For technical details and details about the data go to our wiki at  This includes all the documentation including details about what data LMI for All includes and how this can be used.  There is also a frequently asked questions section.

Ongoing feedback from your organisation is an important part of the ongoing development of this data tool because we want to ensure that future improvements to LMI for All are based on feedback from people who have used it. To enable us to integrate this feedback into the development process, if you use LMI for All we will want to contact you about every four to six months to ask how things are progressing with the data tool. Additionally, to help with the promotion and roll out of LMI for All towards the end of the development period (second half of 2014), we may ask you for your permission to showcase particular LMI applications that your organisation chooses to develop.

If you have any questions, or need any further help, please use the FAQ space initially. However, if you have any specific questions which cannot be answered here, please use the LMI for All email address lmiforall [at] ukces [dot] org [dot] uk.


Today a new abstract…

May 28th, 2013 by Cristina Costa

…one day, who knows, maybe a full paper? But where should I publish it?


Open Access Cookie by Flickr ID Bliblioteekje (CC BY-NC-SA 2.0)

Open Access Cookie by Flickr ID Bliblioteekje (CC BY-NC-SA 2.0)

I wasn’t sure I should do this, but I decided I could!

I just came back from a writing session with colleagues from the School of Education and it was rather refreshing. We discussed and practiced the writing of abstracts. This is what I came up with:




The field of academia is punctuated by implicit and explicit goals and rules that aim to regulate academic practice.

This paper draws on data from a qualitative study involving academic researchers who challenge the notions of research practice through their use of the social and participatory web as well as through the epistemologies of practice they develop as networked learners.

Using a Bourdieuian  lens, I discuss how research assessment exercises, as an example of symbolic practice, enables the field of academia to preserve or accumulate symbolic capital by (explicitly) promoting traditional forms of scholarship.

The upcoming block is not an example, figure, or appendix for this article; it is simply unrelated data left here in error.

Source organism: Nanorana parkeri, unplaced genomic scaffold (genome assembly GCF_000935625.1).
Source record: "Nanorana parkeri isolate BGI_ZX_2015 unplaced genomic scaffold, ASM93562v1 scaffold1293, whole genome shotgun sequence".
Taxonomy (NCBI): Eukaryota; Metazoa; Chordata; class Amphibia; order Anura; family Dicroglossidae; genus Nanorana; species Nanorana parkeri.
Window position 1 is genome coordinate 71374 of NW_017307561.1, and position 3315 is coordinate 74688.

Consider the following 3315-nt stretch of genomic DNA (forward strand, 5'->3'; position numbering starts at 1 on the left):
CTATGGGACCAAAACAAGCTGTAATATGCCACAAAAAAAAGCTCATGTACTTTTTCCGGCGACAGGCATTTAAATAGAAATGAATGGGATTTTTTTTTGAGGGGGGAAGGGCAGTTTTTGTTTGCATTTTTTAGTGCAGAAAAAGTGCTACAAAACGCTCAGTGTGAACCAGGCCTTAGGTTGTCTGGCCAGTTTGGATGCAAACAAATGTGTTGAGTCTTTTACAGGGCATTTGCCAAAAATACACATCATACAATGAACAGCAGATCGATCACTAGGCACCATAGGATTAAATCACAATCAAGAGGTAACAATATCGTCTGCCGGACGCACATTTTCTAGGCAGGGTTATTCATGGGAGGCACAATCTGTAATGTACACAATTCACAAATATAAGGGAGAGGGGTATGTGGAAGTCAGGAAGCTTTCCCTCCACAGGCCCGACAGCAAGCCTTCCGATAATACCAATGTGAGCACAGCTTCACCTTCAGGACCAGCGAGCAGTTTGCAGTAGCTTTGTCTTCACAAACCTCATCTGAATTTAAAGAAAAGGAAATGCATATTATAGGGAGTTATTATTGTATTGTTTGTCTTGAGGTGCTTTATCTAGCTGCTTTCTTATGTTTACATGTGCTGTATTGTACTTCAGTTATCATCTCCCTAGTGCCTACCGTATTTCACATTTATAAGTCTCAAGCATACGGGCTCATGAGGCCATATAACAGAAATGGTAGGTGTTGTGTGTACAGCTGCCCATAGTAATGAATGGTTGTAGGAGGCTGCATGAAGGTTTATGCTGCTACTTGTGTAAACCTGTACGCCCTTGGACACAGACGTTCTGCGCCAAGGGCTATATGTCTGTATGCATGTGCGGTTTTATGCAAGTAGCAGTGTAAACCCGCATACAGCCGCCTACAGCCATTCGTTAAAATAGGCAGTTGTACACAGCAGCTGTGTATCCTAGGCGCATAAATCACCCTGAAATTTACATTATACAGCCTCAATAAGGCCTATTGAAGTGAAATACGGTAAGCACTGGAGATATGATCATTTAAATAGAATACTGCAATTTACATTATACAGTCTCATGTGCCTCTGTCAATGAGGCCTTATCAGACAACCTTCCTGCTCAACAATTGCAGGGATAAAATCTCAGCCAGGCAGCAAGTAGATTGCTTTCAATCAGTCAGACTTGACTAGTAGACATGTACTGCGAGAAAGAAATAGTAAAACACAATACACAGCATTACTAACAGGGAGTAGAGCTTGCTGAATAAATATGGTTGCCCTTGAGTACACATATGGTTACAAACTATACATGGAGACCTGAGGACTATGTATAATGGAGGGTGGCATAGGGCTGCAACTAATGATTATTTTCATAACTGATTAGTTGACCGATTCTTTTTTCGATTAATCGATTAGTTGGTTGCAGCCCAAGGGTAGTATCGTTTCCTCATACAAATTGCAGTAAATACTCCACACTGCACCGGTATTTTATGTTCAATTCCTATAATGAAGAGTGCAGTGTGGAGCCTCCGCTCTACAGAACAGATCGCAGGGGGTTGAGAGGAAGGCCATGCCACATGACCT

I suggest that the tensions between the field and the habitus of digital scholars not only hinder digital innovation in research, but also in learning and teaching practices. I conclude by arguing the need to align institutional, national and international research benchmarks with the practices and principles proposed by and for the so called digital society.

[Please note this is work in progress... always a good disclaimer (cough)]


The abstract above is based on my PhD research [as if you hadn't had enough of my PhD by now!...but there you go]. I have submitted a paper recently and now want to start working on another one…potentially focusing on the topic described in the abstract. But I still have no idea where to publish it. I just know that it needs to be in an Open Access publication. Any ideas, suggestions where to publish it are very welcome. Critical feedback on the abstract is equally appreciated. ;-) Thank you. x

LMI for All – coming soon

May 12th, 2013 by Graham Attwell

A quick and overdue update on the Labour Market Information for All project, which we are developing together with Raycom, the University of Warwick and Rewired State and  is sponsored by the UK Commission for Employment and Skills (UKCES).

LMI for All will provide an online data portal bringing together existing sources of labour market information (LMI) that can inform people’s decisions about their careers.  The database will contain robust LMI from national surveys and data sources providing a common and consistent baseline to use alongside less formal sources of intelligence. Due for release at the end of May 2013, access to the database will be through an open API. the results of queries can then be embedded by developers in their own web sites of apps. We will also provide a code library to assist developers.